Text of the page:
Why do bananas appear mottled brown when ripe?

Banana is a fruit rich in nutrients and very good for health. When ripe, bananas will gradually change color from green to yellow, then brown due to exposure to the ethylene gas produced by the banana itself.

The life cycle of a banana is very colorful – it begins with a deep green, turns to a delicious golden yellow, and ends (if not eaten before) an unappetizing brown. But what causes this discoloration, and what causes bananas from green to eventually turn brown? Turns out, bananas produce a lot of gas for their own good.

But why do bananas when ripe often appear brown spots and quickly become unsightly?

Yes, these spots are a natural sign of banana ripening. You see, like all fresh produce, your bananas are raw. It takes in oxygen to convert sugar into energy and releases carbon dioxide. This is the process of its respiration .

Why do bananas appear mottled brown when ripe?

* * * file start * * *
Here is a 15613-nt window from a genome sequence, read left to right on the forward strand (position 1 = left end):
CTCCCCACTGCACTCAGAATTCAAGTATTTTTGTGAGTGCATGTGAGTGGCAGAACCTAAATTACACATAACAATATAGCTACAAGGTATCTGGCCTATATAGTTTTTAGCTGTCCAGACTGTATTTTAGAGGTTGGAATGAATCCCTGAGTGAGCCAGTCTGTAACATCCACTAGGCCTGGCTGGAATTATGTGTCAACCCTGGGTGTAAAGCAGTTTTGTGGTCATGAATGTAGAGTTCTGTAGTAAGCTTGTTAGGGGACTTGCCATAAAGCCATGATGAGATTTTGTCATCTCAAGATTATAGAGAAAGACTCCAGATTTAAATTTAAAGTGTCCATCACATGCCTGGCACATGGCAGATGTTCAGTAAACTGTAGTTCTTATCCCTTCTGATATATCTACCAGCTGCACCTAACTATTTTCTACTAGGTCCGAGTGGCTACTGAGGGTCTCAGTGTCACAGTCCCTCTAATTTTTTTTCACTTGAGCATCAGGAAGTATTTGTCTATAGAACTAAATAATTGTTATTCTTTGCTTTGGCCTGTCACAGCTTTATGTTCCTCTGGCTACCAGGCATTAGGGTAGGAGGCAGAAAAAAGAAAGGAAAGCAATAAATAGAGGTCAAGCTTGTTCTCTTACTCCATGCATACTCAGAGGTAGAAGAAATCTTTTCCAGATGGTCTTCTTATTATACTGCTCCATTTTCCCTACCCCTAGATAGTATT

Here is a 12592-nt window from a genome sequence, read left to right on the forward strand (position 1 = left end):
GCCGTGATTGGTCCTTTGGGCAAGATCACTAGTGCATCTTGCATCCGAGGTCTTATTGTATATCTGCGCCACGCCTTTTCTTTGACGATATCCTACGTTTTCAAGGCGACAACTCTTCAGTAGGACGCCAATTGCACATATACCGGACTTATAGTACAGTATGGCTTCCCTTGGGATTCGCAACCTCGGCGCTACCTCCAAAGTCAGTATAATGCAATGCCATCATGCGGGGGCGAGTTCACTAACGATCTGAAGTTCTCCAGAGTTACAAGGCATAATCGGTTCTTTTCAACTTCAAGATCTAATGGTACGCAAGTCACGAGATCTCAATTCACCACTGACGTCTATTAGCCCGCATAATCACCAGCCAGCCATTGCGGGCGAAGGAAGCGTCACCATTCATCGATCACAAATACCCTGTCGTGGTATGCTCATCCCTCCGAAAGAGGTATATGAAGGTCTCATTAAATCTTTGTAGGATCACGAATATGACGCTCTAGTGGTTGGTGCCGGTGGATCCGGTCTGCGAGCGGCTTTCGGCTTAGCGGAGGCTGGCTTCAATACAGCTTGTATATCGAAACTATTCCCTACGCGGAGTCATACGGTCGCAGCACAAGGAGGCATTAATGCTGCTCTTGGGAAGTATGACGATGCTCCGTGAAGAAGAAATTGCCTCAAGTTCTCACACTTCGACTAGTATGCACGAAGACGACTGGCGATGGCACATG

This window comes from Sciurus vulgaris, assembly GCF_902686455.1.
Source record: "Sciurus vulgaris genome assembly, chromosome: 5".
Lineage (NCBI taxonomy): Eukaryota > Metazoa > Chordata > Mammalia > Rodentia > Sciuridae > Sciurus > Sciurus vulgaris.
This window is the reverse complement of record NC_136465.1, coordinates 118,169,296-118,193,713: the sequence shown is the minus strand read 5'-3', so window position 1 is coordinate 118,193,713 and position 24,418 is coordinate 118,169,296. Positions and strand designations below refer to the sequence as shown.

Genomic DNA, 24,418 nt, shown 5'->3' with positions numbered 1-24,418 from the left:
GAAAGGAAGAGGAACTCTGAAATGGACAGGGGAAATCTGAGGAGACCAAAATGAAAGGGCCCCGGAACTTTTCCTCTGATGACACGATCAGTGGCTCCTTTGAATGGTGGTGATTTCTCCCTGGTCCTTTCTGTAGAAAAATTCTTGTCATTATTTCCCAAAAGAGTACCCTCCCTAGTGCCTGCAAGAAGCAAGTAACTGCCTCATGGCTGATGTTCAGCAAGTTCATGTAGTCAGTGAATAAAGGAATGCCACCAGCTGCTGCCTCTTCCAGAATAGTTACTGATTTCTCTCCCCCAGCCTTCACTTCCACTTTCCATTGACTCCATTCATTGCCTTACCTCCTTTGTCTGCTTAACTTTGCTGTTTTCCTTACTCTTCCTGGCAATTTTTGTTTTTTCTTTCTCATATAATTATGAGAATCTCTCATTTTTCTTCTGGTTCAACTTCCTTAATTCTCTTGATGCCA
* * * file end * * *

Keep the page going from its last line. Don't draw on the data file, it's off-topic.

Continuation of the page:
These spots are a natural sign of banana ripening.

This “respiration” process of the fruit and vegetable happens faster as it ripens. For most fruit, the breathing rate is slower during growth. The growth and ripening of bananas are different.

The banana’s breathing is slow at first, when it’s ready to ripen, it releases a chemical that increases respiratory rate. At this time, the starch in the banana will be converted into sugar and create a wonderful flavor for this fruit.

With this respiration process, eventually the starch in the banana is completely converted into sugar and it begins to appear brown spots and then goes to the spoiled (rotten) stage.